It’s 1989 and I’m helping my dad buy a new TV, because even at a young age I was that kid. The kid who knew things about technology. (Granted, that reputation was pretty hard-won after an incident at age seven when I dismantled the backside our then-new 25-inch solid-state Zenith console TV, fresh off the truck, and exclaimed that the delivery guy was ripping us off because the set was missing all of its vacuum tubes—but that’s a story for another day.)
Anyway, back to 1989. Pop and I are standing in our city’s brand-spanking-new Circuit City, right in front all of the Sonys and JVCs and Sylvanias, barking at each other like a couple of rabid mutts. The source of the conflict? I needed—needed, I tell you—a stereo TV. The old man just didn’t see the point.
“My Sega Genesis, though! I can route audio out of the headphone jack and into a splitter, and actually play video games with stereo sound!”
Long story short, I lost that fight. But it was the beginning of a complicated lifelong relationship between me, video games, and nascent AV sound formats. (Because, yes, in 1989, video + stereo audio at home was pretty cutting edge.)
When I acquired my first surround sound receiver (ProLogic, baby!), it was my PlayStation that drove the decision, not my Laserdisc player. On the other hand, after upgrading my sound system to support Dolby Digital and DTS DVDs, it felt like a long and torturous wait for video games to finally catch up with the times. ProLogic II’s stereo-to-surround-sound conversion capabilities had to suffice for a while.
Fast-forward to present day, and I find myself in a squabble just as fierce as the one I had with my dad back in 1989, and for very similar reasons. But the struggle is entirely internal. The audio innovation in question this time around? The new object-based sound formats, Dolby Atmos and DTS:X, which add overhead surround sound effects to the audio coming from in front of and behind your head.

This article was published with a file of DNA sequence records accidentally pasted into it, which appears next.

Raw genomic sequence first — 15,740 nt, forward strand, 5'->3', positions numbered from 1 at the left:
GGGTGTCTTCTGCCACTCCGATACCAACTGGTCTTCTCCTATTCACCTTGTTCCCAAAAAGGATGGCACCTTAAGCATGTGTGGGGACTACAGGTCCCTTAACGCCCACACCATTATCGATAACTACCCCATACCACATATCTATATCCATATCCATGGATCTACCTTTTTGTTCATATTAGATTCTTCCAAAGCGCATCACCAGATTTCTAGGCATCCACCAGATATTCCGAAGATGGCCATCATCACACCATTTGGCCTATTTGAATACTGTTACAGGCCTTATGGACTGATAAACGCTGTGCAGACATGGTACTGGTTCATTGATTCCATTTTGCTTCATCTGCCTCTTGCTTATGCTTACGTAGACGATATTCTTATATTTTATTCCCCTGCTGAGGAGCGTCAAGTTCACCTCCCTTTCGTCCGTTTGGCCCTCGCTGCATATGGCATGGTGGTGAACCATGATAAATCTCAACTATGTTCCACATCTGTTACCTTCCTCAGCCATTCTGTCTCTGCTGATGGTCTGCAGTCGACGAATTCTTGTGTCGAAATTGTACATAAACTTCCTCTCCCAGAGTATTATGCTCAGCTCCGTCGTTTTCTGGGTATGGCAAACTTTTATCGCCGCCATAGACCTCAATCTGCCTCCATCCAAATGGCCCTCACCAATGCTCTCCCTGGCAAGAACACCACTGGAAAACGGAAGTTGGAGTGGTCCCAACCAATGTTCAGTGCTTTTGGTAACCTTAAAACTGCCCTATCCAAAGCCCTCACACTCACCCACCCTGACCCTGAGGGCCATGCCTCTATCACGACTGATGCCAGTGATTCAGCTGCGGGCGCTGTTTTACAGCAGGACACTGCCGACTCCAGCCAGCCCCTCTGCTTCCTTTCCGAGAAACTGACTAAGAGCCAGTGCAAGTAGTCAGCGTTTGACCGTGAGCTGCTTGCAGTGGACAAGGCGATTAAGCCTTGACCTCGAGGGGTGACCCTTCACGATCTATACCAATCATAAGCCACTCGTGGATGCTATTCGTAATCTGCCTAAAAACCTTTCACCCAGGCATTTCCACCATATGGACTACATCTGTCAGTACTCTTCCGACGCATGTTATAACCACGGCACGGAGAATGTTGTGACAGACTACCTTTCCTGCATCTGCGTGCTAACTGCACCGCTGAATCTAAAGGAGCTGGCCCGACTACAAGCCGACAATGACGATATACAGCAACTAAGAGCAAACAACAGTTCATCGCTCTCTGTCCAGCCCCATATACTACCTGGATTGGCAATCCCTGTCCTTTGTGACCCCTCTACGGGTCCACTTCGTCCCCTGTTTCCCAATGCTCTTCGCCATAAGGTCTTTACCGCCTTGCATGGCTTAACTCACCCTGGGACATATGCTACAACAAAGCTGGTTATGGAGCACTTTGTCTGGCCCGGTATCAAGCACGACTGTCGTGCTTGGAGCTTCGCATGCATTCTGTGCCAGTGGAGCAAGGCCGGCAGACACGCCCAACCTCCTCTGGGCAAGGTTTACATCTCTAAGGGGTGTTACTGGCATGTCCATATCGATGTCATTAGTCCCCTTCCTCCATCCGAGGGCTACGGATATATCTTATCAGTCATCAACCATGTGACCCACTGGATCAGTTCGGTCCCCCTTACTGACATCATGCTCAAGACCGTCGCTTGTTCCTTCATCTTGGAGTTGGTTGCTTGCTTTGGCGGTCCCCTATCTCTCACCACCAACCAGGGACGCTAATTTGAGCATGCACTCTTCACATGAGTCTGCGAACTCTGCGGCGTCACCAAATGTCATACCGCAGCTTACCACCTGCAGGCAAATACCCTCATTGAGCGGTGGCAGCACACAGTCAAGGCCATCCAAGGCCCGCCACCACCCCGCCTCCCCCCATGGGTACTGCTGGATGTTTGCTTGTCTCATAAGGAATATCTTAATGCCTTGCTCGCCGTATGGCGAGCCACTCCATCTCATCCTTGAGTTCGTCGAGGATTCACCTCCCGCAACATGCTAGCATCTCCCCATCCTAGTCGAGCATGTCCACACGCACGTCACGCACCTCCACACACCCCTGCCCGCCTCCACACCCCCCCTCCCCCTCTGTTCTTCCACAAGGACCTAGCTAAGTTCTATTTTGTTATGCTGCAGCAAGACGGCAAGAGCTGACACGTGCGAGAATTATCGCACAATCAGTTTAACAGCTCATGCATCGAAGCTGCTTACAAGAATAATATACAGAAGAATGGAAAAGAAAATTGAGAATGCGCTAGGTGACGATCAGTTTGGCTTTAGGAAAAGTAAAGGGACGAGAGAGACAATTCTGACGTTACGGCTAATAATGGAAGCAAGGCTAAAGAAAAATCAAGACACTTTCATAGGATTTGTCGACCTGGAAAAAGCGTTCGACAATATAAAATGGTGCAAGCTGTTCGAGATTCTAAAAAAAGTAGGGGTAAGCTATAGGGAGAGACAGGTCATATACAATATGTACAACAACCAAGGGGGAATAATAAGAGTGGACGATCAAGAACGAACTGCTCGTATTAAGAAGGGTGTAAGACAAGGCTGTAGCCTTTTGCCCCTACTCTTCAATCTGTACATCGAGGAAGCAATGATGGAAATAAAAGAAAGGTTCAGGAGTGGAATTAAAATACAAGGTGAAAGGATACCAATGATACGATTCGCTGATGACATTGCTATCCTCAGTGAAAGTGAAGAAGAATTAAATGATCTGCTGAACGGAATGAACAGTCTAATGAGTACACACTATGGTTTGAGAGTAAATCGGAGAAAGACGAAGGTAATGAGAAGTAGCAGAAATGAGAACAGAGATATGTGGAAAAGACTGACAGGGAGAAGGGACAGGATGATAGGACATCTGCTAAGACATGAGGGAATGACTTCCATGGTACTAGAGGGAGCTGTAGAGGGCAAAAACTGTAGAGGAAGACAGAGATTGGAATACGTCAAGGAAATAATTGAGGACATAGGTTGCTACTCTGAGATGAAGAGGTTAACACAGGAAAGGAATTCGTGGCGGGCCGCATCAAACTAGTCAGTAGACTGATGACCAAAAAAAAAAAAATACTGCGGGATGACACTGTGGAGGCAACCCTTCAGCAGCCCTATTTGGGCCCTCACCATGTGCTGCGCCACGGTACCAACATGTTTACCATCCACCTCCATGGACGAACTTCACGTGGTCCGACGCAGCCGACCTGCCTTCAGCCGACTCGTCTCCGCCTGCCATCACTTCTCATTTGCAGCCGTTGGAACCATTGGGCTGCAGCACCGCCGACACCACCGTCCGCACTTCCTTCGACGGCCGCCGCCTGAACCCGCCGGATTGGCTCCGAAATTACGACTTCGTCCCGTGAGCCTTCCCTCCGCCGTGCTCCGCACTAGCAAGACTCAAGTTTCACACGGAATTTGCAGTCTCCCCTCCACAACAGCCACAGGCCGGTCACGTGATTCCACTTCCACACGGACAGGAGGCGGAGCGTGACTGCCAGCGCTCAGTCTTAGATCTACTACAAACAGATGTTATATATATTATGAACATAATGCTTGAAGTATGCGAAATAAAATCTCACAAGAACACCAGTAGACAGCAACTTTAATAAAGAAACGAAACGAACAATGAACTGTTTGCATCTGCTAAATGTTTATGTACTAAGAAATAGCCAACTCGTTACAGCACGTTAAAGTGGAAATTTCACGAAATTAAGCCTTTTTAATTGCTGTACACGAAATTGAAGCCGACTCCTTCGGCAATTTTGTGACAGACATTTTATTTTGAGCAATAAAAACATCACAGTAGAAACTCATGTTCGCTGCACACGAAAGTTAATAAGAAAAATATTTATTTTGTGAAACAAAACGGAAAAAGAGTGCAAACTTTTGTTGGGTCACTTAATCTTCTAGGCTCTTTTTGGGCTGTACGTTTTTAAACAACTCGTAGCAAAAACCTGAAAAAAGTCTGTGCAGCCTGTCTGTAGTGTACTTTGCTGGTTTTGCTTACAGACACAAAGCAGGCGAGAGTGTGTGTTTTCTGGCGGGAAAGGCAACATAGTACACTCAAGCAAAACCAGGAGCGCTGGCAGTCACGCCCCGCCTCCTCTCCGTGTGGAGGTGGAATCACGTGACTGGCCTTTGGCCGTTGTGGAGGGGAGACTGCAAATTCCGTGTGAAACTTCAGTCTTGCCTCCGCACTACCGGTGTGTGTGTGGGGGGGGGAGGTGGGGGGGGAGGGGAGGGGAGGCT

I’ve reviewed any number of Atmos-equipped receivers and speaker systems for other publications. And I’ve always found the effect neat enough for movies and music. Enough so to get me to actually upgrade my reference home theater system permanently, though? Ehhhh, not so much.
Video games, though? Now we’re talking! There’s nothing in the realm of cinematic audio that can quite compete with playing Overwatch, for example, and hearing Parah’s battle cry from above—actually being able to pinpoint her location as she drops rockets in the direction of your noggin. Just as effective is the Atmos mix for Star Wars Battlefront, in which the truly three-dimensional soundscape gives you an edge in locating the drop pods that rocket toward the planet from outer space with fresh supplies.
Sadly, for now, these experiences are all too rare. Until recently, video games with Atmos sound were pretty much limited to the aforementioned titles, along with Battlefield 1, and only on the PC. Seriously, though, how many of us have home theater sound systems attached to our PCs?
Thankfully, Xbox One recently joined in on the Atmos action with the release of Crackdown 3 and Gears of War 4. Sony, meanwhile, seems to be taking a wait-and-see (or I should say wait-and-hear?) approach to this most expansive of audio innovations with its PlayStation 4 console. As such, for now, so am I. But you can rest assured that as soon as the gaming industry as a whole finally embraces the first and only sound format to fully flaunt its immersive superiority over movie sound mixes, I’ll but cutting holes in my ceiling and snaking wires through the walls faster than you can scream, “Justice RAINS from above!”
Dennis Burger is an avid Star Wars scholar, Tolkien fanatic, and Corvette enthusiast
who somehow also manages to find time for technological passions including
high-end audio, home automation, and video gaming. He lives in the armpit of
Alabama with his wife Bethany and their four-legged child Bruno, a 75-pound
American Staffordshire Terrier who thinks he’s a Pomeranian.